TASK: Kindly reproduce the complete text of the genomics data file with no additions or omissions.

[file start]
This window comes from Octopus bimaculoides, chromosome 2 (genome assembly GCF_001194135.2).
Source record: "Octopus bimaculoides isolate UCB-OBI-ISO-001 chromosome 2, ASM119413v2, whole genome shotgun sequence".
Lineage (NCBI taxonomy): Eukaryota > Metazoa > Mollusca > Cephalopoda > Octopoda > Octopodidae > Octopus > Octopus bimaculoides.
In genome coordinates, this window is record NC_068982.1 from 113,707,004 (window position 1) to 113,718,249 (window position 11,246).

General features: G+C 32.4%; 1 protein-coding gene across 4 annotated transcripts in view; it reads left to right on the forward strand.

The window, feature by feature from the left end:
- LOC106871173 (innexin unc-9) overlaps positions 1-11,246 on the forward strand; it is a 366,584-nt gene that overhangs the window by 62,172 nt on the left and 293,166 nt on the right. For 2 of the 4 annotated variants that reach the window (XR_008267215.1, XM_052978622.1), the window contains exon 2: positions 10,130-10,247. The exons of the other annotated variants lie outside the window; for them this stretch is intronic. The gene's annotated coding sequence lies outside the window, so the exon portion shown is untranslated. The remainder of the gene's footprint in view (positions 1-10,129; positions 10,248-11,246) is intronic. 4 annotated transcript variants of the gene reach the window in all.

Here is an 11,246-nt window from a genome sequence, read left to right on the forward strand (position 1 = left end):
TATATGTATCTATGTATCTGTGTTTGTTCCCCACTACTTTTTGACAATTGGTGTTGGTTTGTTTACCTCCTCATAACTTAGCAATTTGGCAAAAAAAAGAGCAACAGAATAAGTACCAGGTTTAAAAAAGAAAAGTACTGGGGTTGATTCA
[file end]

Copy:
This window comes from Octopus bimaculoides, chromosome 2 (genome assembly GCF_001194135.2).
Source record: "Octopus bimaculoides isolate UCB-OBI-ISO-001 chromosome 2, ASM119413v2, whole genome shotgun sequence".
Lineage (NCBI taxonomy): Eukaryota > Metazoa > Mollusca > Cephalopoda > Octopoda > Octopodidae > Octopus > Octopus bimaculoides.
In genome coordinates, this window is record NC_068982.1 from 113,707,004 (window position 1) to 113,718,249 (window position 11,246).

General features: G+C 32.4%; 1 protein-coding gene across 4 annotated transcripts in view; it reads left to right on the forward strand.

The window, feature by feature from the left end:
- LOC106871173 (innexin unc-9) overlaps positions 1-11,246 on the forward strand; it is a 366,584-nt gene that overhangs the window by 62,172 nt on the left and 293,166 nt on the right. For 2 of the 4 annotated variants that reach the window (XR_008267215.1, XM_052978622.1), the window contains exon 2: positions 10,130-10,247. The exons of the other annotated variants lie outside the window; for them this stretch is intronic. The gene's annotated coding sequence lies outside the window, so the exon portion shown is untranslated. The remainder of the gene's footprint in view (positions 1-10,129; positions 10,248-11,246) is intronic. 4 annotated transcript variants of the gene reach the window in all.

Here is an 11,246-nt window from a genome sequence, read left to right on the forward strand (position 1 = left end):
TATATGTATCTATGTATCTGTGTTTGTTCCCCACTACTTTTTGACAATTGGTGTTGGTTTGTTTACCTCCTCATAACTTAGCAATTTGGCAAAAAAAAGAGCAACAGAATAAGTACCAGGTTTAAAAAAGAAAAGTACTGGGGTTGATTCA